Yes, it’s early to be planning for National Novel Writing Month, but that’s how I usually do it.
I’ve been nursing a story idea for several years, but not doing much about it. A few notes, a few questions, a few characters’ names. But some stories nag, while others are content to fade into the background and hope their day will come. This one nags. Constantly. And it seems to have been putting down roots in my brain because when I opened it today to make some additions, I found that the plot had developed quite a bit.
So, of two or three possible choices for November’s days of madness, Empire of Masks made the cut as the only possible one. It’s a fantasy of slavery and politics. There will be kidnapping, drug addiction and death, a degenerate emperor, murder (probably), and blowing things up. It will be very, very different from anything I’ve written.
The phase outline is already in progress, and there’s enough material now to start setting up chapters and possibly a formal outline. Itchy fingers are eager to get going, so it’s a good thing there are lots of plot points to be worked out, characters and their relationships to develop, and a world to create from the ground up.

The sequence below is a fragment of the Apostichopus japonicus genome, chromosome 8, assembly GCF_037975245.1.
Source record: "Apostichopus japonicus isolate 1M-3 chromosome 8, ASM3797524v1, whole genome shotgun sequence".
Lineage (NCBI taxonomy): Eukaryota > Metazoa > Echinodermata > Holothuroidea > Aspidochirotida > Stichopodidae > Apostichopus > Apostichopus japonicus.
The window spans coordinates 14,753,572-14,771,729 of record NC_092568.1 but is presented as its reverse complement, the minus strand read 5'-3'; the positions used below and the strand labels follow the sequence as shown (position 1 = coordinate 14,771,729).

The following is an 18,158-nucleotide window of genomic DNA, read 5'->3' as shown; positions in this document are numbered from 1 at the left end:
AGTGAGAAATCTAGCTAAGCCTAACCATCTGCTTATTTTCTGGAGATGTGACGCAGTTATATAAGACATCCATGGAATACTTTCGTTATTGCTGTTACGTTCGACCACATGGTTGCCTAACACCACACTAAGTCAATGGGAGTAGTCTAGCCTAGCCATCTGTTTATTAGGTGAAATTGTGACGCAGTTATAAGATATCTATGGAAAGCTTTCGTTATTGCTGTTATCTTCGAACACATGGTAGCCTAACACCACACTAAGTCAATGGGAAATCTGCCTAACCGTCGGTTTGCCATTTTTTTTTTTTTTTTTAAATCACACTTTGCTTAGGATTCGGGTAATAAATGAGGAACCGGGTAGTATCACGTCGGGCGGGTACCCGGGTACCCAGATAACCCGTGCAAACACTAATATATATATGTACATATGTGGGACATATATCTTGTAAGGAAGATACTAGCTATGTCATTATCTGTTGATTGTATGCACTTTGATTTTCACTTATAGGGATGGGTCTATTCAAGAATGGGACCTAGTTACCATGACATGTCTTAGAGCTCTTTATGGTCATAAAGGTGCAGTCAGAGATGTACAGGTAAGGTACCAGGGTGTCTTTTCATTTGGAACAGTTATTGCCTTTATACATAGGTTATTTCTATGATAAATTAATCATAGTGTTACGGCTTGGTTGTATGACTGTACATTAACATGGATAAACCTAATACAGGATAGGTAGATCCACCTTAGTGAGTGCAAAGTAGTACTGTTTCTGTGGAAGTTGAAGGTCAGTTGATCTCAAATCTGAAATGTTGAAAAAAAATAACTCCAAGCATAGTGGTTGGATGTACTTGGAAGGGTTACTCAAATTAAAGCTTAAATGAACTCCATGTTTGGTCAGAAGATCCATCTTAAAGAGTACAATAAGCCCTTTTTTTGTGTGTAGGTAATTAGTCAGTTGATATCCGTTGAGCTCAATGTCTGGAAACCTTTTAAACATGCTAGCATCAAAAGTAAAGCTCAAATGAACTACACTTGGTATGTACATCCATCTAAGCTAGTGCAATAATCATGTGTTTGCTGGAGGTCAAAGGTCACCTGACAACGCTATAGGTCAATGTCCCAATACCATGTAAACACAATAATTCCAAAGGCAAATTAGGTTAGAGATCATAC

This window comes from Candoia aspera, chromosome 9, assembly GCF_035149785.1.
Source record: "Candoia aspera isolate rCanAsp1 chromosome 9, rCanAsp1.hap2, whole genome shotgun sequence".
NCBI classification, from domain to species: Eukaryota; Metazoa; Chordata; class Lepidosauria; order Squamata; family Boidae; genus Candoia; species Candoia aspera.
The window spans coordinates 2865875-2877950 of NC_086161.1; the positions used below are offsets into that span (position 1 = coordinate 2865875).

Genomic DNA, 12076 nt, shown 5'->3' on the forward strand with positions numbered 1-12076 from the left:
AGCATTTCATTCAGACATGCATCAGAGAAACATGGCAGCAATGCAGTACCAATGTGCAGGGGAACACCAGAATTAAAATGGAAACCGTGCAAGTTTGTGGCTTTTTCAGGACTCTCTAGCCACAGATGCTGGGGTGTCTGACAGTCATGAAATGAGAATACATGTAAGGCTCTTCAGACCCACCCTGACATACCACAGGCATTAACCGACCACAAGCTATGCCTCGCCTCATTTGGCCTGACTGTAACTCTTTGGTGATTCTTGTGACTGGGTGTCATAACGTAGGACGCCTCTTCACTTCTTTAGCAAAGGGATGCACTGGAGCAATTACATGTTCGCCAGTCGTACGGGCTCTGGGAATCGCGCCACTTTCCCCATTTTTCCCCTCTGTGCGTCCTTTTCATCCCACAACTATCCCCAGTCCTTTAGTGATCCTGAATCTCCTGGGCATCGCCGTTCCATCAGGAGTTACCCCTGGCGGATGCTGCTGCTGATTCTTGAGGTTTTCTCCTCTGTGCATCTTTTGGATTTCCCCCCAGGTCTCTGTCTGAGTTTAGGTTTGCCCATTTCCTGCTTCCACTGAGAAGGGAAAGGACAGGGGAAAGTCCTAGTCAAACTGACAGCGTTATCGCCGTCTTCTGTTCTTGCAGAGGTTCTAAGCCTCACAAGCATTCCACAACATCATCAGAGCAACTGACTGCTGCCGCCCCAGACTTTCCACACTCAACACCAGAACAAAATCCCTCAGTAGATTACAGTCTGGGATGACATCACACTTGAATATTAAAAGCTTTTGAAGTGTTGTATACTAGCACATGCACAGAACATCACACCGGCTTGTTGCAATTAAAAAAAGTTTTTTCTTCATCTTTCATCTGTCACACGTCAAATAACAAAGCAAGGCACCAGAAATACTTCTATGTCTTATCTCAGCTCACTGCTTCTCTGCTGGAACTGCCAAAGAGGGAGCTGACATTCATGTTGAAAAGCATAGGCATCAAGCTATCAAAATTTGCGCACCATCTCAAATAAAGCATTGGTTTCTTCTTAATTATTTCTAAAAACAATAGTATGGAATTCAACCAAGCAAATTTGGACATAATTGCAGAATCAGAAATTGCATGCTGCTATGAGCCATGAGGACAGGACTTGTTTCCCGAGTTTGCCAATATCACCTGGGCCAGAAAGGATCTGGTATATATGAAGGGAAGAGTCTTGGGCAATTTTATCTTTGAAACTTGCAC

Six and a half months to go, which is great for planning, not so great for the itchy fingers.
Story structure — again.
Obviously, story structure is very much on my mind lately. I’m in the middle of Weiland’s book, but also, as one outcome of cleaning off my computer desktop (cluttered with URLs, folders, texts, etc.)
I’m also reading a tiny book by Rachel Aaron: 2,000 to 10,000, Writing Faster, Writing Better, and Writing More of What You Love. The book includes, and is an offshoot of, her original blog post: How I Went From Writing 2,000 Words a Day to 10,000 Words a Day. My first reaction, when the post started making the rounds was just what you might imagine. Oh no. Not another speed demon telling everyone that they need to write faster. But it wasn’t like that at all. The post is descriptive, not prescriptive, and the book continues in that vein. It isn’t about writing faster, as such, but about getting rid of the things that slow us down.
She’s a full-time writer, and also a damn fast typist, if her word counts are to be believed. I’m neither. She has contracts and deadlines, and I have neither. The book isn’t “do as I say,” but “figure out what works for you and discard the rest.” Aaron has a sense of humor, and she knows how to lay out the essentials without taking forever. So, having started out poo pooing the idea of writing 10,000 words a day, I have to say that her little book is probably the best $.99 investment I’ve ever made. Short, sweet, straight to the point. I’ll never write 10,000 words a day, but maybe I’ll be able to write more than I usually do. With a new novel coming up in a few months, I’ll have a chance to put it to the test.